Baruch Hashem, Rabbi Twerski and others are starting to fight against the plague of smoking. I know people who started smoking while in their mid-teens in yeshiva and have been unable (or unwilling) to stop fifteen years later.

23

 Jun 24, 2009 at 08:45 PM Anonymous Says:

I would love for some statistical analysis to be done at Shevet Halevi over the next few years to see if the number of cancer cases is reduced because of the no talking agreement. Would be a good test to see if Rav Wosner's assertion is correct.

24

 Jun 24, 2009 at 08:36 PM Anonymous Says:

Over the past few years there have been an unusual number of deaths of young people in my community. This fact has been noted by Rabbonim and lay people alike. Talking during davening can bring calamity to a community, so I am disappointed that I haven’t heard of any Rav who has spoken publicly about the possibility of a connection between this phenomenon and the overwhelming amount of talking that goes on in our shuls. Kaddish, Kedushah, Chazaras HaShatz, Krias HaTorah… doesn’t make a difference. We have contingents of equal opportunity magpies.

And so I’ve had a certain fantasy about buying a beautiful mahogany box with a hinged lid. Contained therein would be a gun and a small sign attached to the inside of the lid. Walking over to a group of magpies I would open the box. They would see the gun and the sign which reads: “So rodeif, who are you trying to kill today.”

Sigh…I just don’t have the guts.

25

 Jun 25, 2009 at 11:30 AM anonymous Says:

Reply to #24  
Anonymous Says:

Over the past few years there have been an unusual number of deaths of young people in my community. This fact has been noted by Rabbonim and lay people alike. Talking during davening can bring calamity to a community, so I am disappointed that I haven’t heard of any Rav who has spoken publicly about the possibility of a connection between this phenomenon and the overwhelming amount of talking that goes on in our shuls. Kaddish, Kedushah, Chazaras HaShatz, Krias HaTorah… doesn’t make a difference. We have contingents of equal opportunity magpies.

And so I’ve had a certain fantasy about buying a beautiful mahogany box with a hinged lid. Contained therein would be a gun and a small sign attached to the inside of the lid. Walking over to a group of magpies I would open the box. They would see the gun and the sign which reads: “So rodeif, who are you trying to kill today.”

Sigh…I just don’t have the guts.

Maybe your designated "rodef" will punch in the nose and you will become smarter. Why not try to be don es kol l'kaf tzichus instead of your stupid approach

26

 Jun 25, 2009 at 10:53 PM Milhouse Says:

Reply to #19  
Eli Says:

People get lung cancer, because they have lungs. People get breast cancer cause they have breasts, you get the point? Will putting something harmful into your body increase the chance to get sick? Definitely! But talking by davening? How does that make you sick? Take hashkafa out of the picture, do you really believe that making someone feel guilty about something, help other people with their sickness? You, my friend, are obviously completely brainwashed! Attacking me won't change reality.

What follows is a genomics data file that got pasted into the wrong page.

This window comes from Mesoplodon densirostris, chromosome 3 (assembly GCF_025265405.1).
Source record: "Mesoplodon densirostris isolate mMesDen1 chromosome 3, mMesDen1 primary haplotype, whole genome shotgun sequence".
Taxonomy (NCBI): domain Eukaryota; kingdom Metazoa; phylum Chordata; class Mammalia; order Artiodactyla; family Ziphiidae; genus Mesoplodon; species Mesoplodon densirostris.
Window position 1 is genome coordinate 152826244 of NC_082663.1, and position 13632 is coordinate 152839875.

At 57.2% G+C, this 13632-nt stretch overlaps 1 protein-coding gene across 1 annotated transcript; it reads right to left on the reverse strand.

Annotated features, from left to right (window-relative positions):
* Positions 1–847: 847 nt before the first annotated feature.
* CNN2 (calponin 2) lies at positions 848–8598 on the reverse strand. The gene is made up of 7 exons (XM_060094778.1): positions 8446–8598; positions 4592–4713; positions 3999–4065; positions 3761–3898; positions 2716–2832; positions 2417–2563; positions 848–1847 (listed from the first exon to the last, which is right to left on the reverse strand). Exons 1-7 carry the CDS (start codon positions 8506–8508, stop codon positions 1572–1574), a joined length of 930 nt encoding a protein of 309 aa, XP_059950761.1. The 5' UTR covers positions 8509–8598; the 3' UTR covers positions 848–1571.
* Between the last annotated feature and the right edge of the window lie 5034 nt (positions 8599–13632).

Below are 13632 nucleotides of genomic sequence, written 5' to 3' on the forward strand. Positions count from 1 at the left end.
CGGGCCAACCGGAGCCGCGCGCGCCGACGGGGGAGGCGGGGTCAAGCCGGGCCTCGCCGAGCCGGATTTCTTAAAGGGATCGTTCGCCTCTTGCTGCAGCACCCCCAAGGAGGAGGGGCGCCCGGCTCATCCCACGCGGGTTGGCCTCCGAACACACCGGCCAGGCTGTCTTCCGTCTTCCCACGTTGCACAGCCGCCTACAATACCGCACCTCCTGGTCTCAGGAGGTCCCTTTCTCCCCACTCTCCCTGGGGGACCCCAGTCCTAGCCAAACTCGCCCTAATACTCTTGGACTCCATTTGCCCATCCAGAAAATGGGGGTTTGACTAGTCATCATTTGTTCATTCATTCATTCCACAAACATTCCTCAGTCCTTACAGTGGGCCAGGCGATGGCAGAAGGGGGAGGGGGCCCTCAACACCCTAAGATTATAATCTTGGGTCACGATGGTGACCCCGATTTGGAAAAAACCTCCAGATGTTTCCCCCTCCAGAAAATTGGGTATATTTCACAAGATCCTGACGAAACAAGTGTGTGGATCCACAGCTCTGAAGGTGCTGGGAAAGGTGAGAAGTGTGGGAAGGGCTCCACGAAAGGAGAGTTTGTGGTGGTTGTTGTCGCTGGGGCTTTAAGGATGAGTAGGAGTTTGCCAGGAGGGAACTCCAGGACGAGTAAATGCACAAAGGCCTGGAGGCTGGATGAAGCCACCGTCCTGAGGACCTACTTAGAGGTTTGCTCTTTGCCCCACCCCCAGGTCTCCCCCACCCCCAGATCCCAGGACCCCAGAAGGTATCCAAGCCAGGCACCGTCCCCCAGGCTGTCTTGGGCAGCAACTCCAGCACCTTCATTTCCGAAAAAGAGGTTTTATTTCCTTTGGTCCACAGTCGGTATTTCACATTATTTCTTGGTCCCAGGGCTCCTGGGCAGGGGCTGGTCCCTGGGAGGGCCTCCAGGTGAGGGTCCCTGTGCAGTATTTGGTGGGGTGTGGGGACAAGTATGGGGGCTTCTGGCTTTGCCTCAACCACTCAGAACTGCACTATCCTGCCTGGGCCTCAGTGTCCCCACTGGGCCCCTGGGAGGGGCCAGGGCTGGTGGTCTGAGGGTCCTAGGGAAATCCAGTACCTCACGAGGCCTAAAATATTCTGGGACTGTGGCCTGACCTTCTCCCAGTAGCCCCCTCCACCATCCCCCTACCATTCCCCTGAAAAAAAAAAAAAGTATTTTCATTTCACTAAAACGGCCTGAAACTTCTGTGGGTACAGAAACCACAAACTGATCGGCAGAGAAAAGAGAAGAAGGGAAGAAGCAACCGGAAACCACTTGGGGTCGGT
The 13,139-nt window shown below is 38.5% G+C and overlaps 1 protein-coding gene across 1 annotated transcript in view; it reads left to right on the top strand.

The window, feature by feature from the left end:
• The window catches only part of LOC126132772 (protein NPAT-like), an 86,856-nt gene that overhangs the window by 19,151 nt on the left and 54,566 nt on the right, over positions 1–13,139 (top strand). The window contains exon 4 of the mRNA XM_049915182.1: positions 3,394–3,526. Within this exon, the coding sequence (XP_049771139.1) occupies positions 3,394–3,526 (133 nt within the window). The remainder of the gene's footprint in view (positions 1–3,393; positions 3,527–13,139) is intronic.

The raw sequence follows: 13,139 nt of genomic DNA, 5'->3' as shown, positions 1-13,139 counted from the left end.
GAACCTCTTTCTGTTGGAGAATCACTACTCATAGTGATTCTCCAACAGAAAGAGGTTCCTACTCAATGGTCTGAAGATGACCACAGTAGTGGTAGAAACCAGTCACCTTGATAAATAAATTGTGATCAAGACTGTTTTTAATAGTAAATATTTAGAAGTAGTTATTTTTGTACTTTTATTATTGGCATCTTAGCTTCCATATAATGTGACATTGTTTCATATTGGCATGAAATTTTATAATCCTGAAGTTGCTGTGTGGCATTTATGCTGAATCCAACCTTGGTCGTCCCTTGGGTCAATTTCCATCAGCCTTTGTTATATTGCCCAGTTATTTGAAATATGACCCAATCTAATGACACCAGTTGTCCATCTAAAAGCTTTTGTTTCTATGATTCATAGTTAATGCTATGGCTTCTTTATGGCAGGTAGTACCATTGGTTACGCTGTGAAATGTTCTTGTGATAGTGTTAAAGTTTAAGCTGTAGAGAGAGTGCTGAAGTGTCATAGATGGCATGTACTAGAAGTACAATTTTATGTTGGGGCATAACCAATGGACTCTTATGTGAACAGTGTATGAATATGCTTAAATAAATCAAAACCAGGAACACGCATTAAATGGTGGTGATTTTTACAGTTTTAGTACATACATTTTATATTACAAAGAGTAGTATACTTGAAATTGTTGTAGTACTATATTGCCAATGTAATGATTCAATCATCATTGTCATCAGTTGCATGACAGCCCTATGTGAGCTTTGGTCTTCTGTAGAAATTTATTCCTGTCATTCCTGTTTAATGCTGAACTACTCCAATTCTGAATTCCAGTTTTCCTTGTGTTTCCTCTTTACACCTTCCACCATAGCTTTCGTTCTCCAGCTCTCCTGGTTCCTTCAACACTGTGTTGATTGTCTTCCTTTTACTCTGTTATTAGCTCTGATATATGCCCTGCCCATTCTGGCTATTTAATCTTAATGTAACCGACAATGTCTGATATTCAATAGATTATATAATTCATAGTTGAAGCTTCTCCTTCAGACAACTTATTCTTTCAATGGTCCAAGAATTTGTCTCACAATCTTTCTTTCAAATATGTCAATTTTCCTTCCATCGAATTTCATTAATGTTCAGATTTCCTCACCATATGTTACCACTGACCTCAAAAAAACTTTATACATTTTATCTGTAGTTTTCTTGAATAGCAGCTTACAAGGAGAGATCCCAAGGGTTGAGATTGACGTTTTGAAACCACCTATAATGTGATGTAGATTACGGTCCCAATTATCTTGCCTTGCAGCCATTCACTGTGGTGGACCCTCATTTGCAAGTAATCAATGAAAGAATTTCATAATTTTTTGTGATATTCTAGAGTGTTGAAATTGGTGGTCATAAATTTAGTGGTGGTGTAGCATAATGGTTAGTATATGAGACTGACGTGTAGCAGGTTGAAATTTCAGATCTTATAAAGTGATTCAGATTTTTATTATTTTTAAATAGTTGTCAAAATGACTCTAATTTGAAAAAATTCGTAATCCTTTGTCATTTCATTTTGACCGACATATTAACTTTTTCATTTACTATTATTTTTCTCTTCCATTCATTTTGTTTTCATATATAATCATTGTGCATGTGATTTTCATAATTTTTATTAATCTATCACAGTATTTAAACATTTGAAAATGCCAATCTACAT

So, why don't you just sit back, crack open an ice cold beer & enjoy life a little? Huh? You're afraid of a little enjoyment?

And you're an apkores. Take hashkafa out of the picture? Why not take medicine out of the picture? Or reason, or anything else you arbitrarily decide to eliminate? The only reason to single out hashkafa is if you think it's all a fairy tale, and the world runs itself without HKBH. Which is why I say you're an apikores.

27

 Jun 25, 2009 at 10:50 PM Milhouse Says:

Reply to #16  
anonymous Says:

I would like an explanation regarding the increase of neuroblastomas and gliomas in children . Are they stricken with cancer because of speaking during davening

Yes. That is precisely what the Tosfos Yomtov says.

28

 Jun 25, 2009 at 10:59 PM Milhouse Says:

Reply to #3  
David Says:

Apparently, my grandfather must have talked during davening. Maybe it was when he was asking whether people were kohanim or leviim (he was the gabbai of his shul). I knew that his cancer was all his own fault!

I wouldn’t tell insurance companies about this insight. They might start to classify “talking during davening” as a preexisting condition and start denying payments for chemotherapy.

Why is it that whenever there is an explanation given for a tragedy, it is always because we are violating/need to improve mitzvos bein adam l’makom? Why doesn’t anyone talk about the need to nicer to others and increase our acts of kindness towards our fellow man?

Why don't we say that? Because it's not "us" blaming talking during davening for all these things, it's people who actually know what they're talking about. Do you ask medical scientists why they blame ulcers on a bacterium and the flu on a virus, and not the other way around? They know what they're talking about, and we trust them. So why don't you trust the string of tzadikim from the Tosfos Yomtov on, who blamed communal suffering, and in particular the deaths of children, on talking during davening? If they said it, it's probably because it's true.

29